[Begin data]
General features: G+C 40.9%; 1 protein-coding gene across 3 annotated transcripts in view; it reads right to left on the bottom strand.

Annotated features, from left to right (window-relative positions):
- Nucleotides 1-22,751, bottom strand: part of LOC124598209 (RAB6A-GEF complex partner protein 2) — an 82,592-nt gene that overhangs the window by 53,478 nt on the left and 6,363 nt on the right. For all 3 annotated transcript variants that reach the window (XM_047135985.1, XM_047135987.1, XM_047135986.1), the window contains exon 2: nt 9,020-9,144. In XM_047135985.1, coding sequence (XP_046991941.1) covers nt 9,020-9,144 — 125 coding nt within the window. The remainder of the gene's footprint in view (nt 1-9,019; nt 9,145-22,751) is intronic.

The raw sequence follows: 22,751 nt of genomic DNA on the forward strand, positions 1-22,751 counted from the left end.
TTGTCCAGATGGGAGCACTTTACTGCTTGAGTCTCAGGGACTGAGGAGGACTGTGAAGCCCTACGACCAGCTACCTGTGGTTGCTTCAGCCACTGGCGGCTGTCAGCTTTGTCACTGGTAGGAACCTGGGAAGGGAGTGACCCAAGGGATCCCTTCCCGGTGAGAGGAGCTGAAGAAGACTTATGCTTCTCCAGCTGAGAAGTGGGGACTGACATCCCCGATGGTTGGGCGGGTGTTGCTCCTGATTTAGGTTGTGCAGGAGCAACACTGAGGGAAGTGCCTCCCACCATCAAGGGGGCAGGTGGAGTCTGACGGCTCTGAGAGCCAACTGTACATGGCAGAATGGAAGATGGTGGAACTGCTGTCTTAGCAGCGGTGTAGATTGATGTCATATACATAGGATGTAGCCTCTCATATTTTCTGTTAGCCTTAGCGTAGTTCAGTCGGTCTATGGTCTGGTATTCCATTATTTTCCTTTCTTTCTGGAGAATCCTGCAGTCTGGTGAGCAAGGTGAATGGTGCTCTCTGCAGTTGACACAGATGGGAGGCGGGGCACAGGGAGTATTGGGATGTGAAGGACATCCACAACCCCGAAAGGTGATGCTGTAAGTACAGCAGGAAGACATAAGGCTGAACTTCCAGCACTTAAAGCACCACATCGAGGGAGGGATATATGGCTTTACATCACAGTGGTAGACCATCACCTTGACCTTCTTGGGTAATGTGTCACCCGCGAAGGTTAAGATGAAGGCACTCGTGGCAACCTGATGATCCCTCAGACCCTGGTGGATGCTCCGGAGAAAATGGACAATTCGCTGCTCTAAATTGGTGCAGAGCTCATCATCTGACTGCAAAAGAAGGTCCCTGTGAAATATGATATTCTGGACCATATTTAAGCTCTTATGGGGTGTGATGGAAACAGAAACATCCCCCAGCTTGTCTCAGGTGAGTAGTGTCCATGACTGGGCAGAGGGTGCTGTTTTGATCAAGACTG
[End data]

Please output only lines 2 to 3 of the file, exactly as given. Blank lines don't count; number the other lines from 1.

Annotated features, from left to right (window-relative positions):
- Nucleotides 1-22,751, bottom strand: part of LOC124598209 (RAB6A-GEF complex partner protein 2) — an 82,592-nt gene that overhangs the window by 53,478 nt on the left and 6,363 nt on the right. For all 3 annotated transcript variants that reach the window (XM_047135985.1, XM_047135987.1, XM_047135986.1), the window contains exon 2: nt 9,020-9,144. In XM_047135985.1, coding sequence (XP_046991941.1) covers nt 9,020-9,144 — 125 coding nt within the window. The remainder of the gene's footprint in view (nt 1-9,019; nt 9,145-22,751) is intronic.